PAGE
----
There is a filing fee for divorce applications which can be accessed here.

A reduced fee may be available for you as a concession card holder or couples who are experiencing financial hardship.

Read more here.

Unfortunately there isn’t much you can do to stop a divorce these days. Fault or no-fault, one party can apply to sever the marriage if they want to.

You can only dispute the divorce where:

  1. it has been less than 12 months since separation; or
  2. it is filed in the wrong state or Courthouse.

You do not need to attend the hearing. If you disagree or object to the facts of the divorce documents, you may file a response to the Court within 28 days of being served with the divorce documents. However, the Court may still decide to grant a Divorce Order despite your objections unless there is a mistake in law.

✘ NO – If there are no children under the age of 18.

✘ NO – if there are children under the age of 18 and you have made a joint application.

 YES – if there is a child under the age of 18 and you lodged a sole application, you need to attend.

If it is difficult for you to attend in person, you may ask the Court to appear by telephone.

A divorce order takes effect one month and one day after the divorce is granted.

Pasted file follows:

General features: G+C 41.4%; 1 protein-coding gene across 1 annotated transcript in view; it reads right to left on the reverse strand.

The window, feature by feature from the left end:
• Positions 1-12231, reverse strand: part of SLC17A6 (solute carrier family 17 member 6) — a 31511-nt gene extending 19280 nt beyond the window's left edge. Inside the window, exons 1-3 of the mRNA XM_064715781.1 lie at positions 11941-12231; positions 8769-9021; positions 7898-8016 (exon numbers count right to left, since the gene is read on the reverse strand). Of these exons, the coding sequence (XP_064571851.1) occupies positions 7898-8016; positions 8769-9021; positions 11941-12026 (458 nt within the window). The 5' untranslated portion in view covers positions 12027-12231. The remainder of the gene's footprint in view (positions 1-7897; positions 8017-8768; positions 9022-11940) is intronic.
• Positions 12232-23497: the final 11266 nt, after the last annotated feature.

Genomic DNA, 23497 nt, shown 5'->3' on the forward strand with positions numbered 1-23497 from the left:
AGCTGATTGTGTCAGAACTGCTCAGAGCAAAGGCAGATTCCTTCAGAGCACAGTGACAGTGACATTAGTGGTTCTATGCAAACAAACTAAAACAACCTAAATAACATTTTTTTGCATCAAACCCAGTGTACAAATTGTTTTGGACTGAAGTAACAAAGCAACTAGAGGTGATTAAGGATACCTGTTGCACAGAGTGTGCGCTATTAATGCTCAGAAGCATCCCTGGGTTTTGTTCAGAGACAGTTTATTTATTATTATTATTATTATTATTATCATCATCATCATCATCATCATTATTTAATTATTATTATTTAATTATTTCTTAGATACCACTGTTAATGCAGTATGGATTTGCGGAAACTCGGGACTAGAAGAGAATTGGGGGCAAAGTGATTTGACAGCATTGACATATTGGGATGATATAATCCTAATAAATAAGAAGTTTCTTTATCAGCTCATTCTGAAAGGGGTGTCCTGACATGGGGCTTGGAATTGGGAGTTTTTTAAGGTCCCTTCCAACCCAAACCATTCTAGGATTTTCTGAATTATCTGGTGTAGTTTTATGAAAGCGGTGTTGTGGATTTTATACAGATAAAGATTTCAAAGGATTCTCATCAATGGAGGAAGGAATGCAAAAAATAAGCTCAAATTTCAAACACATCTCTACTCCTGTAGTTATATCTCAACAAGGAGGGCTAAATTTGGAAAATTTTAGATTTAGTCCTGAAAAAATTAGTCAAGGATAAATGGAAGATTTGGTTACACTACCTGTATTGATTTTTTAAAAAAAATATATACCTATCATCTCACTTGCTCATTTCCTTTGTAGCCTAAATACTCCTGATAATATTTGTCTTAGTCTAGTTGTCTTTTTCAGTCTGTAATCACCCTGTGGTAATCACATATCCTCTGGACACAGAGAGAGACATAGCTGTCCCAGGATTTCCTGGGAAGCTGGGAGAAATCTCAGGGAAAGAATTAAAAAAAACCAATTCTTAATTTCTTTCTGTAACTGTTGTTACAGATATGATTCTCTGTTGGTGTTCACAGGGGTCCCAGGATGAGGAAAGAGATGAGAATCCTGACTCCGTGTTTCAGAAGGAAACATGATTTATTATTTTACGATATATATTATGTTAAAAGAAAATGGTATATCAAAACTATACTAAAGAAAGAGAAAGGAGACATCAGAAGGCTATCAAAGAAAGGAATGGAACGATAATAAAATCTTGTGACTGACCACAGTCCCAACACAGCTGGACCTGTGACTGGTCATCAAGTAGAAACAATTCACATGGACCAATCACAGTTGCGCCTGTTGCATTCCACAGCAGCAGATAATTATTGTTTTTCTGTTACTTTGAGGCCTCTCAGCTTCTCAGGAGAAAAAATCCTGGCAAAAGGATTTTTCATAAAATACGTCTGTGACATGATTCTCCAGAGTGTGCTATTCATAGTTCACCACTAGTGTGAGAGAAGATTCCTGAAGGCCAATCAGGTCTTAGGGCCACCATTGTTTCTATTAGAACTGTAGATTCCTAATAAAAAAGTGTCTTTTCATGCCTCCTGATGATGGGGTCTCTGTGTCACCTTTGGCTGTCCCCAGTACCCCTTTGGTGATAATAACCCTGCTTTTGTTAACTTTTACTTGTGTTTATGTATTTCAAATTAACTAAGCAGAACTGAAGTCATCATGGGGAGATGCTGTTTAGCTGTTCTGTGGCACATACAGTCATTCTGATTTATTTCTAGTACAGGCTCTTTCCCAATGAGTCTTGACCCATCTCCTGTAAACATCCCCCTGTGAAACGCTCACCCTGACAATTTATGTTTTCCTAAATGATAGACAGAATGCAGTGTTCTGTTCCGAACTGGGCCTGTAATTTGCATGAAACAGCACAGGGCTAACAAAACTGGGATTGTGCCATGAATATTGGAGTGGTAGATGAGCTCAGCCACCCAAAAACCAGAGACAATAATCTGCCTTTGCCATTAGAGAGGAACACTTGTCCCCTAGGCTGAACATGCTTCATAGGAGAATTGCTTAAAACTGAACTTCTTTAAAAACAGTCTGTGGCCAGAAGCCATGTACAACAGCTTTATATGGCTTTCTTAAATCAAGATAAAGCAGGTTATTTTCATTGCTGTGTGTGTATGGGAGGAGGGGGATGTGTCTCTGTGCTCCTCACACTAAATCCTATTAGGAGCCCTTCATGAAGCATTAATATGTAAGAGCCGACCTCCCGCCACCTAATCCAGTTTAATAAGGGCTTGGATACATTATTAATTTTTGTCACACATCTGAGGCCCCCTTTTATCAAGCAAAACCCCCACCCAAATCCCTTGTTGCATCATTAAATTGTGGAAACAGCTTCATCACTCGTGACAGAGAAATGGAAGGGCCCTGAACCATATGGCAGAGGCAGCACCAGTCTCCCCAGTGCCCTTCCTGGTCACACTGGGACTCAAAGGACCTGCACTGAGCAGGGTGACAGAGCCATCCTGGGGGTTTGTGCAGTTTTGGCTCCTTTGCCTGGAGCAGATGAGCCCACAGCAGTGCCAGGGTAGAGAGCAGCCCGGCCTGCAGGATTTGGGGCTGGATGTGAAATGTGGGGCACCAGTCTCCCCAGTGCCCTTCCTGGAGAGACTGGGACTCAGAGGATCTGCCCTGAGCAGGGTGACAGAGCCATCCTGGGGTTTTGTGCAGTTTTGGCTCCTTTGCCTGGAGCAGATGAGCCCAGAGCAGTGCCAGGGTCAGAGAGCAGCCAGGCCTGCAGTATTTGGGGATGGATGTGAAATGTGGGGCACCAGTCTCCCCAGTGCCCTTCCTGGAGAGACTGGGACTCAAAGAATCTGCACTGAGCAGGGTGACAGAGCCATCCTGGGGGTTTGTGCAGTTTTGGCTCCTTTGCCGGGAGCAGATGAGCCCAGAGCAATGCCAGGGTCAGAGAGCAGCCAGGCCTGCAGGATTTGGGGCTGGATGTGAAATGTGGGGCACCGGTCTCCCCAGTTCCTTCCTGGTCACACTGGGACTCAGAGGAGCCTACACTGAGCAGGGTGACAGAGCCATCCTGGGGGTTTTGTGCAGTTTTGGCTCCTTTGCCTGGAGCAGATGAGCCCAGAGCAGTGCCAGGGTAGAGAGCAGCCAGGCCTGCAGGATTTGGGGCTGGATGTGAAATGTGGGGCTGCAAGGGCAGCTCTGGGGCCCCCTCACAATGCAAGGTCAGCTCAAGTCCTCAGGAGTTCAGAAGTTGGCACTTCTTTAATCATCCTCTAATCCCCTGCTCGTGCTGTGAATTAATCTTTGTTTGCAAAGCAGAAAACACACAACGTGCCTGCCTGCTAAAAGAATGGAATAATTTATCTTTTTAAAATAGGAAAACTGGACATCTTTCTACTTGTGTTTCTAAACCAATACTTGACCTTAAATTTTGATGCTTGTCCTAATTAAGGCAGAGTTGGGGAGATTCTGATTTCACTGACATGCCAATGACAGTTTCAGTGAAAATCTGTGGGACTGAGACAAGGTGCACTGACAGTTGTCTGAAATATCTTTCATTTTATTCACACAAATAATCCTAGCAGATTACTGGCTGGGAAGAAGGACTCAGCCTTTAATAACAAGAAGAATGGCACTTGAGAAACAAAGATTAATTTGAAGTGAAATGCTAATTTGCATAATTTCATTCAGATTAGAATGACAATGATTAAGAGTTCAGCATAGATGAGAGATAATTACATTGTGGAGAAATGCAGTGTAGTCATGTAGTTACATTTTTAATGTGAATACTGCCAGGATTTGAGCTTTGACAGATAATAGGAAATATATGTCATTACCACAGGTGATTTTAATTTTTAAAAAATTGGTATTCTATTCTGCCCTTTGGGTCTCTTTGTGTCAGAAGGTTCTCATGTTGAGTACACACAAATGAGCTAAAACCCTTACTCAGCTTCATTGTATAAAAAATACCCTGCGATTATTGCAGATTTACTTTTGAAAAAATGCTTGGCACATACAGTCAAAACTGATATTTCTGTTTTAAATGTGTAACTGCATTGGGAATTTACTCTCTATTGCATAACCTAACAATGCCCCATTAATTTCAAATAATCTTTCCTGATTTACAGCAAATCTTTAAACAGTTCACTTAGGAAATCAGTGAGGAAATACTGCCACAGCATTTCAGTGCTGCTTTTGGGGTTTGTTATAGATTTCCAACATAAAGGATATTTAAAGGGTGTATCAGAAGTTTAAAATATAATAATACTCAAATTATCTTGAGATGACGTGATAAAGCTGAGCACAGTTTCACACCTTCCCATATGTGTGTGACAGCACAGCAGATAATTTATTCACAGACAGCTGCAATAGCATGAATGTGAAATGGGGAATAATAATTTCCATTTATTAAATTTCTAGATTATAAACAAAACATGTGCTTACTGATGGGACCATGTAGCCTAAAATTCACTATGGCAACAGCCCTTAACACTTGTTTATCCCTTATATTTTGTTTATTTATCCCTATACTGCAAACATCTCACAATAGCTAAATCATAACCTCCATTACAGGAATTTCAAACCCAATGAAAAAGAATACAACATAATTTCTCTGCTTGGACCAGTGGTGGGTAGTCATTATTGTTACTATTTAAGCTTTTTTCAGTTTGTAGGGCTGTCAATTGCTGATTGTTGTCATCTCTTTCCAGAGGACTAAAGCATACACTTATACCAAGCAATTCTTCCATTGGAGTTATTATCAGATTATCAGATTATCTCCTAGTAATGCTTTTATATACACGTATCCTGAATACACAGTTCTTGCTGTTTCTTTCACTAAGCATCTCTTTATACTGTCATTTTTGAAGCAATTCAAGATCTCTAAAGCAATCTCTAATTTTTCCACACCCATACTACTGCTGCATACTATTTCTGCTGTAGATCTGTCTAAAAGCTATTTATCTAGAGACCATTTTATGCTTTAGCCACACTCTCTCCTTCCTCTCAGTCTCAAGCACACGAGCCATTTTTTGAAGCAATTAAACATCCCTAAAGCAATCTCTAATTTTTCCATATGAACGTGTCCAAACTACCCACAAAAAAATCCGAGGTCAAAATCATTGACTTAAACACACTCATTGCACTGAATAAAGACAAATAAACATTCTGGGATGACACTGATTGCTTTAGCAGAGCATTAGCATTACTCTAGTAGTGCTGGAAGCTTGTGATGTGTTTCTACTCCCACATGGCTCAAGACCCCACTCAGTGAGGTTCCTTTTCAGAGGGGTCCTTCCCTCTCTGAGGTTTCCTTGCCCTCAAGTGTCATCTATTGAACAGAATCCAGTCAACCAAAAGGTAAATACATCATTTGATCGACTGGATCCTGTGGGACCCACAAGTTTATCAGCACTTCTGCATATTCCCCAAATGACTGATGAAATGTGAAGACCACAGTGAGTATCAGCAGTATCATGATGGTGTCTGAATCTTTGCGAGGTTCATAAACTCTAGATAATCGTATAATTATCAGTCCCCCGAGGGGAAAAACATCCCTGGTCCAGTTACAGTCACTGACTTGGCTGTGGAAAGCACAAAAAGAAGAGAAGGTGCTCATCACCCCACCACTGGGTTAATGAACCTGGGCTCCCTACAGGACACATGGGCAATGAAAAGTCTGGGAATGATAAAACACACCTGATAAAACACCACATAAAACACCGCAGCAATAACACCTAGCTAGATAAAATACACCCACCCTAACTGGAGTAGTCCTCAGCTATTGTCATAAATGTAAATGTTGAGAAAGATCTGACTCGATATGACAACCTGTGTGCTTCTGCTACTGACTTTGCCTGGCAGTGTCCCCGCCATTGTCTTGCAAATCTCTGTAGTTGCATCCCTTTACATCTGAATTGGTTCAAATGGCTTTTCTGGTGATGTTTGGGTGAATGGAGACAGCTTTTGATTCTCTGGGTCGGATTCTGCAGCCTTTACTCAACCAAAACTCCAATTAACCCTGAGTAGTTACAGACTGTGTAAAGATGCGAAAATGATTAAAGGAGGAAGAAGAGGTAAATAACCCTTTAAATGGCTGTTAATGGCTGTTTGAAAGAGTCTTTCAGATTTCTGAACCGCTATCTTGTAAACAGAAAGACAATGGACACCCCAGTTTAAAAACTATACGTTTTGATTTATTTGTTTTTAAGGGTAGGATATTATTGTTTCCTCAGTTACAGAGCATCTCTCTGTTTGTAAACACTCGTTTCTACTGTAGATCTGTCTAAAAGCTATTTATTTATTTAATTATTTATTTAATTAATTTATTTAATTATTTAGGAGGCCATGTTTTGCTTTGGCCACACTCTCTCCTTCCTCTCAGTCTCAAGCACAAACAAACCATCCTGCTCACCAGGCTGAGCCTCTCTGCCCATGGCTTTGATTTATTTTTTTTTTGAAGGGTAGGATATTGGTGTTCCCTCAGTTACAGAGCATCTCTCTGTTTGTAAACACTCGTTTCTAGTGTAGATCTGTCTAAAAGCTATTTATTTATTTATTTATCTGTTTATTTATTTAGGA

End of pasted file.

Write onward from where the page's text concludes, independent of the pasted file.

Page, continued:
It is possible for you and your spouse to be separated but to continue living in the same home during the 12 months before applying for divorce. This is known as ‘separation under the one roof’. If this applies to your situation, you need to prove to the Court that you were separated during this time.

You need to have been married for at least 2 years and separated for 12 months before you can apply for a divorce. The time starts from the date of your marriage to the date you file your application. If you have been married less than 2 years, you can still apply for a divorce if you have a counsellor’s certificate to verify that the relationship is irreconcilable.

Clarity Legal Group are always providing comprehensive legal help to the people of the Gold Coast community. If you require further information or legal assistance in relation to your separation or divorce please contact Clarity Legal Group on 07 5562 0444 or email